Feelings of acceptance or grief: Mostly guilt and grief. I feel like a fraud that told them I’m using those pronouns when I’m actively trying to stop doing that and use exclusively she/her. Also lots of fear about having to be out in a place I don’t want to be.

Fully out vs out in safe spaces: I’m definitely never going to be fully out because of my family. I also don’t think that there are safer places or people. Some of the people who claim to be the most accepting are the ones who made the most mistakes or never used the right pronouns. I get that this might be an exception because there is already someone who is out and respected, but I really just to stop (or at least pause) the cycle of hope, coming out, and getting hurt.

Part of the queer community: I’m not a part of the queer community because I identify as cis and straight.

More about that: It’s not about the pronouns as much as it is the identity. My identity as it will function in the world is a cisgender heterosexual woman. I am grieving the self who was ace, pan, and agender.

Barrier: I think it would make people really uncomfortable if I were to join a queer meet up or group as a cis straight person. I’d feel really invasive about doing that. It is no longer my community, and I feel that loss.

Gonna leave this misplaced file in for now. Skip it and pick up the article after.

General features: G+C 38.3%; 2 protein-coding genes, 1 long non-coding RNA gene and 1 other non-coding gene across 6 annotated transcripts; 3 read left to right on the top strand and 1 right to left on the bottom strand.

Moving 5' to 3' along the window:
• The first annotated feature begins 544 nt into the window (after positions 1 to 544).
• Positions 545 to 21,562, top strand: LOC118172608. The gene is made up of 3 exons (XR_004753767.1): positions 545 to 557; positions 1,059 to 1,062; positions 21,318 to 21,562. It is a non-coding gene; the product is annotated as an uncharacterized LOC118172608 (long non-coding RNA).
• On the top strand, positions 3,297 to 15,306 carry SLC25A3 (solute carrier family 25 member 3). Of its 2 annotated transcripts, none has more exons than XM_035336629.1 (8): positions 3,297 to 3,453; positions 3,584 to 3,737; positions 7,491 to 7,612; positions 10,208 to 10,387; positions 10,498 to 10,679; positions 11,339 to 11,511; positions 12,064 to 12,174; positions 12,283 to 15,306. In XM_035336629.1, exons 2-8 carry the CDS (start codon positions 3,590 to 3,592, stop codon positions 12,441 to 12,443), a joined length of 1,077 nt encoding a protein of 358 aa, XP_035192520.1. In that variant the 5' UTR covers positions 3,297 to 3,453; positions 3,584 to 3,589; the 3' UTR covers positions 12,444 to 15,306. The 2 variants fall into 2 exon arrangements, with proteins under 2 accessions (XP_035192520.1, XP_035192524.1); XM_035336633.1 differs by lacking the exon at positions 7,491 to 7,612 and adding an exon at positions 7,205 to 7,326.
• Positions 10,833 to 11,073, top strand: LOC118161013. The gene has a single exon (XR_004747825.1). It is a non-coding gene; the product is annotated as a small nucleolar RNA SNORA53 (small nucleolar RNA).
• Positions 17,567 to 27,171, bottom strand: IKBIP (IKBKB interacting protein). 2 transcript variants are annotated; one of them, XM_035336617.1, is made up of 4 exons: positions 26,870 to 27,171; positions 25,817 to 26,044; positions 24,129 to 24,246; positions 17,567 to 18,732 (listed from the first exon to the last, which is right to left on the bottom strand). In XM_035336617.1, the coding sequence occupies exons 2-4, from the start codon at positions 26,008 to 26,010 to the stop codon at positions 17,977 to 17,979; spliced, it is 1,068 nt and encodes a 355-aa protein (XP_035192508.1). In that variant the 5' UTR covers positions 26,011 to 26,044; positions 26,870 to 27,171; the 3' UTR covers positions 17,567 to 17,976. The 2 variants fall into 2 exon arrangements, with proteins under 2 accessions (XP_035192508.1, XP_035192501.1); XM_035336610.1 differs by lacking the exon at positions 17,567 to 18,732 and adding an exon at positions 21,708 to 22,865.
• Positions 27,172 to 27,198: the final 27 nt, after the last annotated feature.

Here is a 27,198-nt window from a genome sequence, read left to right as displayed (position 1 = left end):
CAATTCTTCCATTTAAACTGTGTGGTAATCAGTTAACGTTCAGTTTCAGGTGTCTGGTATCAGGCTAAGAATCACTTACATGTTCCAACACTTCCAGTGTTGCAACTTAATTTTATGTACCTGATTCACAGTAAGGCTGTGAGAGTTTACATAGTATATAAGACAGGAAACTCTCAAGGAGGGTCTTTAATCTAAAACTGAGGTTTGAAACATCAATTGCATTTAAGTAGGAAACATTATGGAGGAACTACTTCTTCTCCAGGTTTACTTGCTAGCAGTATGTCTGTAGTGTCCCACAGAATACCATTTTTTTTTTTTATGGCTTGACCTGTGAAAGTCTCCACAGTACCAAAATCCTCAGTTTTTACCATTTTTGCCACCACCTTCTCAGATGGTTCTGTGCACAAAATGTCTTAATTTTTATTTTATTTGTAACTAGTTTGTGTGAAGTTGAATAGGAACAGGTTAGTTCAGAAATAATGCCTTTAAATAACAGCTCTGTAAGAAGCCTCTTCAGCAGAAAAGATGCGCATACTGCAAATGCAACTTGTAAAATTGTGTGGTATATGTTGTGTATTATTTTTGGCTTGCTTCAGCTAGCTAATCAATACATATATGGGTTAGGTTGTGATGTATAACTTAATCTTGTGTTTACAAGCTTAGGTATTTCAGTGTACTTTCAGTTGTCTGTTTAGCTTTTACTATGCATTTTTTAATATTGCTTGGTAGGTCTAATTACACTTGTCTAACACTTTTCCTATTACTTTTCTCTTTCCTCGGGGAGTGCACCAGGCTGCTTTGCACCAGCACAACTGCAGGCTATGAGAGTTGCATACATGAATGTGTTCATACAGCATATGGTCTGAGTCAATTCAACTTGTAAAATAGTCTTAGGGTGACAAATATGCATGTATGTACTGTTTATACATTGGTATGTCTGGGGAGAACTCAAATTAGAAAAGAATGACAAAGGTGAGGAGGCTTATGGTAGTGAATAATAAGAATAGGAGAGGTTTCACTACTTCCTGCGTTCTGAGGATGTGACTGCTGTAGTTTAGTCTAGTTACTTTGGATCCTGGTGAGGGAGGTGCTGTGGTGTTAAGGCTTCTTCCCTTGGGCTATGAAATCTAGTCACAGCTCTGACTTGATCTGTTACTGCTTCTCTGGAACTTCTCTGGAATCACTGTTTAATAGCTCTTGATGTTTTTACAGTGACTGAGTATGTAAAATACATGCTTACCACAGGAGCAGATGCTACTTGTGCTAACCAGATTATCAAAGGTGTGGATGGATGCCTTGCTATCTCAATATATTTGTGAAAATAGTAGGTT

I hope that answers the questions. I can clarify if needed.
nicole
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Re: Grieving an identity

Unread post by nicole »

Hi Raffles,

I'm really sorry about what you've been experiencing. I don't know if hearing this will help, but I do want to emphasize the importance of ever-changing identity. Your identity never has to be set in stone. You don't necessarily have to fit perfectly into a community in order to support those in it. It sounds like you're grieving an identity that you still desire to have, is that right?

Also, as for your concerns about utilizing particular pronouns, if you feel uncomfortable with they/them pronouns, then please try to vocalize this. Your safety is extremely important and if you feel unsafe when people refer to you with they/them pronouns, I would advise you to say something! I know you said that you want to be a mentor-like figure, but you still can, openly queer-identifying or not. I just want to reassure you that it’s okay to be stuck at these crossroads. You have so much time to figure yourself out and open up about your identity when you feel ready and comfortable.

I know dysphoria can be extremely difficult when you are functioning in the world as an identity that you don't feel entirely comfortable with. If you need any assistance with that, please let us know.

I do want to mention that you are welcome to be your truest, most authentic self on the boards. It's very common for people to be out in one space but not another. Many people have to revert to being closeted for their own well-being and survival. With that being said, please let us know the specific type of support you are looking for when grieving a physical queer community. We are here for you, even as a virtual queer community!
Heather
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Re: Grieving an identity

Unread post by Heather »

Hey there, Raffles.

I just want to add a couple things.